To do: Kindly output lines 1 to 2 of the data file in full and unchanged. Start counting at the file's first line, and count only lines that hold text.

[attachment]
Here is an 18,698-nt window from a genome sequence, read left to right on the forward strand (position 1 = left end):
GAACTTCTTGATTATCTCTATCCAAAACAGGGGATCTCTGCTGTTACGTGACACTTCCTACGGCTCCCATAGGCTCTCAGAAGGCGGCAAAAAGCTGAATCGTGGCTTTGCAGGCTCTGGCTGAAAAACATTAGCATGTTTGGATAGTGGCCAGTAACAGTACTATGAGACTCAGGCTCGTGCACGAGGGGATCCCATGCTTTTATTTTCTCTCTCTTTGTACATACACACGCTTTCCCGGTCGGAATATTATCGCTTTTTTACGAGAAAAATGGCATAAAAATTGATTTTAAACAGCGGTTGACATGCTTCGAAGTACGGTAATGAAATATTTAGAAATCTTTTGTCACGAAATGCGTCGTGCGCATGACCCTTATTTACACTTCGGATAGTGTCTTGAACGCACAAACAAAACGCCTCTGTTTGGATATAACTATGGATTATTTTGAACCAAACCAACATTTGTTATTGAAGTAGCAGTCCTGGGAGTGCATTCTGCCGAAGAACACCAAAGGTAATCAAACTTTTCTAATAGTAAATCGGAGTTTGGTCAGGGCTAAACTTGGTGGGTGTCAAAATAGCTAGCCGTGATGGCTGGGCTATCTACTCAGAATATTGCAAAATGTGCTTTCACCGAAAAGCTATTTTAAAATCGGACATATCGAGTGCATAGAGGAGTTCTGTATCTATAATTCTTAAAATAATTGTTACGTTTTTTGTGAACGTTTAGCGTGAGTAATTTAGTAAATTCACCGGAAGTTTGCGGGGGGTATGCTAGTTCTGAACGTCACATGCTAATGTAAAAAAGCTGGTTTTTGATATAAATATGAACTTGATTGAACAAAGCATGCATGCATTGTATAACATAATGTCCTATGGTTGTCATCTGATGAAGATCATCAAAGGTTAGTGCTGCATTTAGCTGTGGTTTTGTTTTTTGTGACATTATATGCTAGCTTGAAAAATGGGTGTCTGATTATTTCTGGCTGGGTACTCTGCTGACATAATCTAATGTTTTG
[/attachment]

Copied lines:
Here is an 18,698-nt window from a genome sequence, read left to right on the forward strand (position 1 = left end):
GAACTTCTTGATTATCTCTATCCAAAACAGGGGATCTCTGCTGTTACGTGACACTTCCTACGGCTCCCATAGGCTCTCAGAAGGCGGCAAAAAGCTGAATCGTGGCTTTGCAGGCTCTGGCTGAAAAACATTAGCATGTTTGGATAGTGGCCAGTAACAGTACTATGAGACTCAGGCTCGTGCACGAGGGGATCCCATGCTTTTATTTTCTCTCTCTTTGTACATACACACGCTTTCCCGGTCGGAATATTATCGCTTTTTTACGAGAAAAATGGCATAAAAATTGATTTTAAACAGCGGTTGACATGCTTCGAAGTACGGTAATGAAATATTTAGAAATCTTTTGTCACGAAATGCGTCGTGCGCATGACCCTTATTTACACTTCGGATAGTGTCTTGAACGCACAAACAAAACGCCTCTGTTTGGATATAACTATGGATTATTTTGAACCAAACCAACATTTGTTATTGAAGTAGCAGTCCTGGGAGTGCATTCTGCCGAAGAACACCAAAGGTAATCAAACTTTTCTAATAGTAAATCGGAGTTTGGTCAGGGCTAAACTTGGTGGGTGTCAAAATAGCTAGCCGTGATGGCTGGGCTATCTACTCAGAATATTGCAAAATGTGCTTTCACCGAAAAGCTATTTTAAAATCGGACATATCGAGTGCATAGAGGAGTTCTGTATCTATAATTCTTAAAATAATTGTTACGTTTTTTGTGAACGTTTAGCGTGAGTAATTTAGTAAATTCACCGGAAGTTTGCGGGGGGTATGCTAGTTCTGAACGTCACATGCTAATGTAAAAAAGCTGGTTTTTGATATAAATATGAACTTGATTGAACAAAGCATGCATGCATTGTATAACATAATGTCCTATGGTTGTCATCTGATGAAGATCATCAAAGGTTAGTGCTGCATTTAGCTGTGGTTTTGTTTTTTGTGACATTATATGCTAGCTTGAAAAATGGGTGTCTGATTATTTCTGGCTGGGTACTCTGCTGACATAATCTAATGTTTTG